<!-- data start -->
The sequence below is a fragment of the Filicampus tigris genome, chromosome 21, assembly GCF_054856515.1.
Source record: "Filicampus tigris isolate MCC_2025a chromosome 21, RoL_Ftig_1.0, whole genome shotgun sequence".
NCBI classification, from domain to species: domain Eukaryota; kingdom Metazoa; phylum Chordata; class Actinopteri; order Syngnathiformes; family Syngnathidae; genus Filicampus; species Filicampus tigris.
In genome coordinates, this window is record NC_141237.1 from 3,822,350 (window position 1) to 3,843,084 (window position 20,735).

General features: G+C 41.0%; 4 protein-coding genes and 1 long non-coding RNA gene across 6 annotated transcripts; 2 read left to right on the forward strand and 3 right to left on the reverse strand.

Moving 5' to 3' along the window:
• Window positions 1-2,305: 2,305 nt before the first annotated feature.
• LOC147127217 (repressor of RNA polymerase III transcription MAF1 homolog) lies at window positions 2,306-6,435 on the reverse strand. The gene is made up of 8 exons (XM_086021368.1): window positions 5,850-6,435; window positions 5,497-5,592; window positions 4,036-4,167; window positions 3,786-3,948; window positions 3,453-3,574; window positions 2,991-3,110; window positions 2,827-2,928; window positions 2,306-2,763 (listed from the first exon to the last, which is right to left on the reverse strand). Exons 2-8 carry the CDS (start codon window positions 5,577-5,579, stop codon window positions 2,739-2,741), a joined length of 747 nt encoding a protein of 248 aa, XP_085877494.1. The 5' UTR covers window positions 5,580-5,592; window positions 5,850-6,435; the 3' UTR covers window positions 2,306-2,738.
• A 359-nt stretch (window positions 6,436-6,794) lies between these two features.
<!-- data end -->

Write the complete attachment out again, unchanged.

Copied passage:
The sequence below is a fragment of the Filicampus tigris genome, chromosome 21, assembly GCF_054856515.1.
Source record: "Filicampus tigris isolate MCC_2025a chromosome 21, RoL_Ftig_1.0, whole genome shotgun sequence".
NCBI classification, from domain to species: domain Eukaryota; kingdom Metazoa; phylum Chordata; class Actinopteri; order Syngnathiformes; family Syngnathidae; genus Filicampus; species Filicampus tigris.
In genome coordinates, this window is record NC_141237.1 from 3,822,350 (window position 1) to 3,843,084 (window position 20,735).

General features: G+C 41.0%; 4 protein-coding genes and 1 long non-coding RNA gene across 6 annotated transcripts; 2 read left to right on the forward strand and 3 right to left on the reverse strand.

Moving 5' to 3' along the window:
• Window positions 1-2,305: 2,305 nt before the first annotated feature.
• LOC147127217 (repressor of RNA polymerase III transcription MAF1 homolog) lies at window positions 2,306-6,435 on the reverse strand. The gene is made up of 8 exons (XM_086021368.1): window positions 5,850-6,435; window positions 5,497-5,592; window positions 4,036-4,167; window positions 3,786-3,948; window positions 3,453-3,574; window positions 2,991-3,110; window positions 2,827-2,928; window positions 2,306-2,763 (listed from the first exon to the last, which is right to left on the reverse strand). Exons 2-8 carry the CDS (start codon window positions 5,577-5,579, stop codon window positions 2,739-2,741), a joined length of 747 nt encoding a protein of 248 aa, XP_085877494.1. The 5' UTR covers window positions 5,580-5,592; window positions 5,850-6,435; the 3' UTR covers window positions 2,306-2,738.
• A 359-nt stretch (window positions 6,436-6,794) lies between these two features.